The King at Scope
" It looks like a big spaceship, baby."


From the young stallion Norfolk saw in '55 and '56 to the paunchy rocker he had by now become, Elvis made his last Norfolk appearance in 1975, the same year he was hospitalized four times for various ailments.

The two shows on July 20 boasted a sell-out audience which totaled 22,889 for both shows. Elvis would return to the nearby Hampton Coliseum in '76, and negotiations were underway at the time of his death for a Scope show.

During the first show, Elvis flubbed 'Promised Land,' a recent hit. Several concertgoers (mainly the area-based "Return to Sender' fanclub) kept shouting out their request, eager to hear the Chuck Berry-penned song that mentions Norfolk and Tidewater. After messing up the words on the first try, Elvis came back for the second show (after re-learning the words) and rocked it hard.

Ticket for the matinee show, for a seat about halfway back in the auditorium.

Receiving a key from a "Return to Sender" fanclub member.


Here's a link telling you the full touching story behind this photo.

There was also a little spat between Elvis and his backup singers. Some words were exchanged onstage and Elvis was so angry afterwards that he was threatening to replace his singers with Ray Charles' Raylettes.
Elvis finally relented, and the women were back on stage the next night.

See below for more details on the quarrel.

Elvis and the Memphis Mafia stayed on the entire second floor of the Sheraton at Military Circle.

Elvis arriving at the underground garage at the Norfolk Scope.

There's a New Sheriff in Town

During the show

Norfolk Police Sgt. Sidney Cherry was in charge of Elvis' local security. Bored between shows, Elvis gave the officers detailed to him at the Sheraton Military Circle an impromptu karate demonstration and showed off his badge collection. An unknown Norfolk Police officer gave Elvis a sergeant's badge to add to his immense collection, and he wore it during the entire evening show.

The above shots are from the evening show, of which there seem to be far fewer pictures. You can see the Norfolk Police sergeant's badge in each shot.



Scope Concert Set Lists July 20, 1975
2:30 Show 8:30 Show
See See Rider See See Rider
I Got A Woman / Amen I Got A Woman / Amen
Big Boss Man Love Me
Love Me If You Love Me Let Me Know
If You Love Me Let Me Know Love Me Tender
Love Me Tender All Shook Up
All Shook Up Teddy Bear / Don't Be Cruel
Teddy Bear / Don't Be Cruel Hound Dog
Hound Dog The Wonder of You
The Wonder of You Polk Salad Annie
Polk Salad Annie Band Intro
Band Intro T-R-O-U-B-L-E
T-R-O-U-B-L-E Why Me Lord
Why Me Lord How Great Thou Art
How Great Thou Art Let Me Be There
Let Me Be There Funny How Time Slips Away
Funny How Time Slips Away Little Darlin'
Mystery Train / Tiger Man Mystery Train / Tiger Man
Promised Land Promised Land
Can't Help Falling In Love Can't Help Falling In Love

Back to


'Clearly more peculiar than he had been'

This is a short excerpt from "Elvis and the Memphis Mafia" a book featuring three members of the ‘Memphis Mafia’
by writer Alanna Nash.

MARTY LACKER: When Elvis went out on his third tour of '75, it was pretty obvious he was getting even more erratic. On July 20, in Norfolk, Virginia, he started one of those long, rambling monologues. He introduced the Sweet Inspirations, who are black. He started out by saying he could feel all 11.000 members of the audience breathing on him. Then he said he smelled green peppers and onions, and he said. "The Sweet Inspirations breath smells like they've been eating catfish."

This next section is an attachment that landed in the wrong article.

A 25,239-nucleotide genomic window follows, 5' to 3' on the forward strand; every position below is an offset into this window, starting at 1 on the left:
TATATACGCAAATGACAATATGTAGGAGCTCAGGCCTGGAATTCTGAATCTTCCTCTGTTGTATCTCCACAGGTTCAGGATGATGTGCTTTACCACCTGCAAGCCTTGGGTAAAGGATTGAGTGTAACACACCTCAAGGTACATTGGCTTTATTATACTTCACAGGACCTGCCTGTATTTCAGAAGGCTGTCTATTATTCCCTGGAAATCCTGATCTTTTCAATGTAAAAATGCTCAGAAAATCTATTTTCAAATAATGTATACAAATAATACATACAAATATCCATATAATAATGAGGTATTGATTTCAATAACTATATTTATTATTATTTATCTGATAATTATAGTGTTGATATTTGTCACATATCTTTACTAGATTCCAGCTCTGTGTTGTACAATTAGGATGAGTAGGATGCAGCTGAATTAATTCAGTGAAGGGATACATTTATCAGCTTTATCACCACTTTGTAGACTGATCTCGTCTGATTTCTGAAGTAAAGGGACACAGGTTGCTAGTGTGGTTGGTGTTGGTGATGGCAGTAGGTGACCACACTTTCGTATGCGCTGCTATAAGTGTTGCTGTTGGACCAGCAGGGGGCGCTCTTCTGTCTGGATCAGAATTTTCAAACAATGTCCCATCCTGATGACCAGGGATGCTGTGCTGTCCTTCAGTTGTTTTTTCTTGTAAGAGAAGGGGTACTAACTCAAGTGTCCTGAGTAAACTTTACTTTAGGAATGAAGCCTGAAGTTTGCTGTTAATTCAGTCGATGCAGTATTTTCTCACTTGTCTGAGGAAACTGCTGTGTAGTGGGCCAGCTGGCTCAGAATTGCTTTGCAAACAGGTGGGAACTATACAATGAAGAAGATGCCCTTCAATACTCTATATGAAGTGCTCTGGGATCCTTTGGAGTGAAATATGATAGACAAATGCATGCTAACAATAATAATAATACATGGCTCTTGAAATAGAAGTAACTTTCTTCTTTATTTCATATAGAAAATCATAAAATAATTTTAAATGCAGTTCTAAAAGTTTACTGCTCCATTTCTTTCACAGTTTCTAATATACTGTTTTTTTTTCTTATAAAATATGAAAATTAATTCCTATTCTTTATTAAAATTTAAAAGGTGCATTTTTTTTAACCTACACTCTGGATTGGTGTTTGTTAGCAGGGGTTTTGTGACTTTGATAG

Shot from the Scope evening show. Probably Charlie Hodges guitar far right, then
Jerry Scheff on bass, Ronnie Tutt on drums, and the great James Burton on guitar.
Looks like the band's outfits were designed by the Department of Corrections...

Get your own copy!
Well, they took it as a racist put-down. And they were hurt by it. And he made a disparaging remark about high soprano singer Kathy Westmoreland. On a couple of shows, he’d said "'She doesn't care where she gets her fun." Or. "She'll take affection from anybody, anytime, anyplace. In fact, she gets it from the whole band." Which was a rough thing to say. Because Elvis had dated Kathy a little. Well. she'd told Joe (Esposito) to ask Elvis to stop saying that because she said she was getting ugly phone calls. So this night, Elvis said, "This is Kathy Westmoreland. She’s our soprano singer who doesn't like the way I introduce her. If she doesn't like it, she can get the hell off the stage." And the audience went silent.

Well, two of the Sweet Inspirations started to cry. And they left the stage. Kathy did, too. So Elvis walked over and gave a ring to (the Sweet lnspirations') Myrna Smith. She happened to be going with Jerry Schilling, who'd gotten divorced from his Hawaiian wife, Sandy. I guess Elvis gave Myrna the ring for staying onstage.
This was the same date he started giving away rings to the audience. He had two shows in Norfolk. The first show, it was a pretty sedate crowd. So he told Lowell Hays, the Memphis jeweler, to bring in about $30,000 worth of rings. And this wasn’t costume jewelry ~ it was real diamonds and precious stones. Well, the audience went nuts, grabbing for this stuff. And Elvis got what he wanted ~ a screaming crowd. He later apologized to everybody onstage and gave them all rings. But he was clearly more peculiar than he had been.
In addition to primary research at the Norfolk Public Library's microform collection, interviews with concert attendees, and internet resources, The Donning Company Publishers' "Elvis In Tidewater" by Ricky Cross and Charles Wittkopp (1982) was also of invaluable assistance in the information presented on these pages.

Back to